Theatre Review: The Lovely Bones at Exeter Northcott
With just enough heartbreak to make your eyes water, but not so much it breaks you. The Lovely Bones is a stunning interpretation of Alice Sebold’s bestselling 2002 novel.
Susie Salmon is just like any other young girl. She wants to be beautiful, adores her charm bracelet and has a crush on a boy from school. There’s one big difference though – Susie is dead.
The Lovely Bones is the story of fourteen-year-old Susie Salmon, who is lured into a hideaway in a cornfield and subsequently raped and murdered by her neighbour, George Harvey. Susie watches the events after her death unfold from her personal Heaven, coming to terms with her own death as her family and friends fight their own demons to try and move on with their lives.
Because horror on Earth is real and it is every day. It is like a flower or like the sun; it cannot be contained.”
Charlotte Beaumont is magnetic as Susie. Cutesy in her perfect 1970’s garb, she is relatable and kookie, naïve, impulsive and clever. Her desperation to break the story and her utter powerlessness has the audience rooting for her to let her voice be heard. Nicholas Khan’s creepy Mr Harvey is perfectly cringy, lurking in the background, a grey figure of destruction, his presence throughout is sinister and unpleasant.
When Susie’s mother moves out to find her life again, in sweeps grandma, gregarious and boozy and reminiscent of Albee’s Martha in ‘Who’s afraid of Virginia Woolf?’ (without the bitterness) she steals the attention of the audience, her presence dominating the stage.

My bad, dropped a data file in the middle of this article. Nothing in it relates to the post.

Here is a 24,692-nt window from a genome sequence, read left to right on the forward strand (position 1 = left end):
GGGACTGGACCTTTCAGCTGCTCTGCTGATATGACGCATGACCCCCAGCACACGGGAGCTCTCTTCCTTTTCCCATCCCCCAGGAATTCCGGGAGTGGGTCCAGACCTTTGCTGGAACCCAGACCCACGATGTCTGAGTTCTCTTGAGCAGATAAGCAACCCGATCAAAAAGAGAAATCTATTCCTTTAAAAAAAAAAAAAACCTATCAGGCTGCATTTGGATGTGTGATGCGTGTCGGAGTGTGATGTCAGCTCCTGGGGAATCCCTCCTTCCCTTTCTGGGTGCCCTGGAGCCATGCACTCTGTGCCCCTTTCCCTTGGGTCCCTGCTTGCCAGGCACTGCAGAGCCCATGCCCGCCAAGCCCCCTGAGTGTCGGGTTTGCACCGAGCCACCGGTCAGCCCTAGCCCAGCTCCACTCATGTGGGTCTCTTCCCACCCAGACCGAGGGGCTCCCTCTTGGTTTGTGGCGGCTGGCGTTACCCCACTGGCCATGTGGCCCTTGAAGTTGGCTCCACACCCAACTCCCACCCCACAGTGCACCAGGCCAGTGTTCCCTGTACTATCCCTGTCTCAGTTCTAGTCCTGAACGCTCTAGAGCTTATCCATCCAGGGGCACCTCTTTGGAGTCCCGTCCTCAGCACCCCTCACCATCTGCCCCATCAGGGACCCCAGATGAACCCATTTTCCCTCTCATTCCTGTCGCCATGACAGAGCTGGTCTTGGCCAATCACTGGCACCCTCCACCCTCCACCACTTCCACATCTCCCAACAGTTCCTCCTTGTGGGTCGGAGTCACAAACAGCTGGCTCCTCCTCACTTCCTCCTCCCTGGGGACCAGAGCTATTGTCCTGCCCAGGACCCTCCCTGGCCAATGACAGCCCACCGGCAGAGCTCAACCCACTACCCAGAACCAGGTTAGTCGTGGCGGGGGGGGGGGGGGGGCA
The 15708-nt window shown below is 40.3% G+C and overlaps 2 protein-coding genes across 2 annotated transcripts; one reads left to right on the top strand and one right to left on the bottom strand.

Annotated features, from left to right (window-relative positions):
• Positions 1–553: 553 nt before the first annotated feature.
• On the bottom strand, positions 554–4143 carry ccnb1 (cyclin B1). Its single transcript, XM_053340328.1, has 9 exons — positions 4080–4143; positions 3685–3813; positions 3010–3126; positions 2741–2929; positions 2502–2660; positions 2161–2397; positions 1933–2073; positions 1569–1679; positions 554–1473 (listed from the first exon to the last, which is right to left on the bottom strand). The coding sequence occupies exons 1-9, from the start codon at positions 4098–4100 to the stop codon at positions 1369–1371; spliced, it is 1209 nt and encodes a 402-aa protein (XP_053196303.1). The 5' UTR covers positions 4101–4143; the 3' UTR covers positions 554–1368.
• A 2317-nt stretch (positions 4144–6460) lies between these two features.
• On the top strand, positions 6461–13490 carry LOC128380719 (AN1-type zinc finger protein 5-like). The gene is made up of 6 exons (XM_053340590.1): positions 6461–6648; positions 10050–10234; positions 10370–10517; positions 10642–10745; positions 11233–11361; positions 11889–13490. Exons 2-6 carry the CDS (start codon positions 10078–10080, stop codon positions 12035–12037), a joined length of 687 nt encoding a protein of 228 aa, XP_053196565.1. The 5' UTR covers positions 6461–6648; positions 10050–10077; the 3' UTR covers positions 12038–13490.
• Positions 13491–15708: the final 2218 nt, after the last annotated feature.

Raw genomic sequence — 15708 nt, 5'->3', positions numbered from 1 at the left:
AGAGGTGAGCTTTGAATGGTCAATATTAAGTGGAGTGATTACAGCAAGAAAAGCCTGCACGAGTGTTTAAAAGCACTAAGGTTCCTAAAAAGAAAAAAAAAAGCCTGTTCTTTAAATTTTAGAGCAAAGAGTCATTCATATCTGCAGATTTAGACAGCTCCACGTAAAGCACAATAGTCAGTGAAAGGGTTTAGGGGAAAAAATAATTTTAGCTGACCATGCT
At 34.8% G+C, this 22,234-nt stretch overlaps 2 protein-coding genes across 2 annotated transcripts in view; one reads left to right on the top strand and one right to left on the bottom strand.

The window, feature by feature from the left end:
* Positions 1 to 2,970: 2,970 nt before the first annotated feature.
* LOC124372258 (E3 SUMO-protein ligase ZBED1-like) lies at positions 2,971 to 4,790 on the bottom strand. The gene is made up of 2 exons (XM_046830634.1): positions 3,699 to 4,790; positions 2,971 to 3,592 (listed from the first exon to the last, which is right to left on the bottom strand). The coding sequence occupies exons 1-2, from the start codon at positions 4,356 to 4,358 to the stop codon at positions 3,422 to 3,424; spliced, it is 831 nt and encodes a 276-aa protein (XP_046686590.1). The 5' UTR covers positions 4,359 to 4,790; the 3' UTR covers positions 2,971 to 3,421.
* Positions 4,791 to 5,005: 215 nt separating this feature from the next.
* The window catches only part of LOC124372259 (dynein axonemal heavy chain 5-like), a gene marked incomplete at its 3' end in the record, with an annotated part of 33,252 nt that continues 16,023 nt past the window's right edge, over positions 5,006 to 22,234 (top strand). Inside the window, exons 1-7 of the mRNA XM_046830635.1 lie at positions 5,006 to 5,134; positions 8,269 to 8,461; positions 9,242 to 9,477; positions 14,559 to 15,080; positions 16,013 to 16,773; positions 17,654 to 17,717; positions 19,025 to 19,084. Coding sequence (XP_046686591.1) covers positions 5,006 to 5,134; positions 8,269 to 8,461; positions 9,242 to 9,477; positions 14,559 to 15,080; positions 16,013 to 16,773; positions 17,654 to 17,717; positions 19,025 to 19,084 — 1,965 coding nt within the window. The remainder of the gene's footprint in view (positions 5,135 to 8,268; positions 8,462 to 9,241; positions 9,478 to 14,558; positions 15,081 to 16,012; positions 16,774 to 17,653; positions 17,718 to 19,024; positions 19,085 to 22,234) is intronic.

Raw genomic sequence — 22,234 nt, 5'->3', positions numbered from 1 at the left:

Melly Still’s Direction is sympathetic to the sensitive nature of the theme, Susie’s rape and murder are handled delicately; her clothes are strewn around the stage as she explains what happens to her. The inclusion of Susie meeting Harvey’s other victims is also handled thoughtfully, actors become puppeteers, wearing the dresses of the victims on one arm and presenting themselves to her.
The tense action of the play was broken up with comedic and dreamy musical interludes that I thoroughly enjoyed and found distracting in equal measures, I have to admit though, Susie floating in the mirror to David Bowie’s ‘Space Odyssey’ was a lovely touch.
As much as the production pulled on my heartstrings, the combination of Matt Haskins’ lighting And Ana Inés Jabares-Pita’s design had me utterly entranced. The design pivots on a huge mirror tilted over the stage, reflecting the action on stage from above. Recreating the ethereal element of Sebold’s story: Susie’s own heaven.
These were the lovely bones that had grown around my absence: the connections-sometimes tenuous, sometimes made at great cost, but often magnificent-that happened after I was gone. And I began to see things in a way that let me hold the world without me in it. The events that my death wrought were merely the bones of a body that would become whole at some unpredictable time in the future. The price of what I came to see as this miraculous body had been my life.
The production is captivating and fluid. It flows like a well-choreographed dance, observed by the audience from the front, below, behind as the mirror magically turns into a gauze screen and, of course, through the mirror, from Susie‘s eye-view above. I found myself holding my breath from the point when Susie’s sister searched Mr Harvey’s house to the end of the second half. After the show, I had to hang around to work out how the mirror/gauze worked.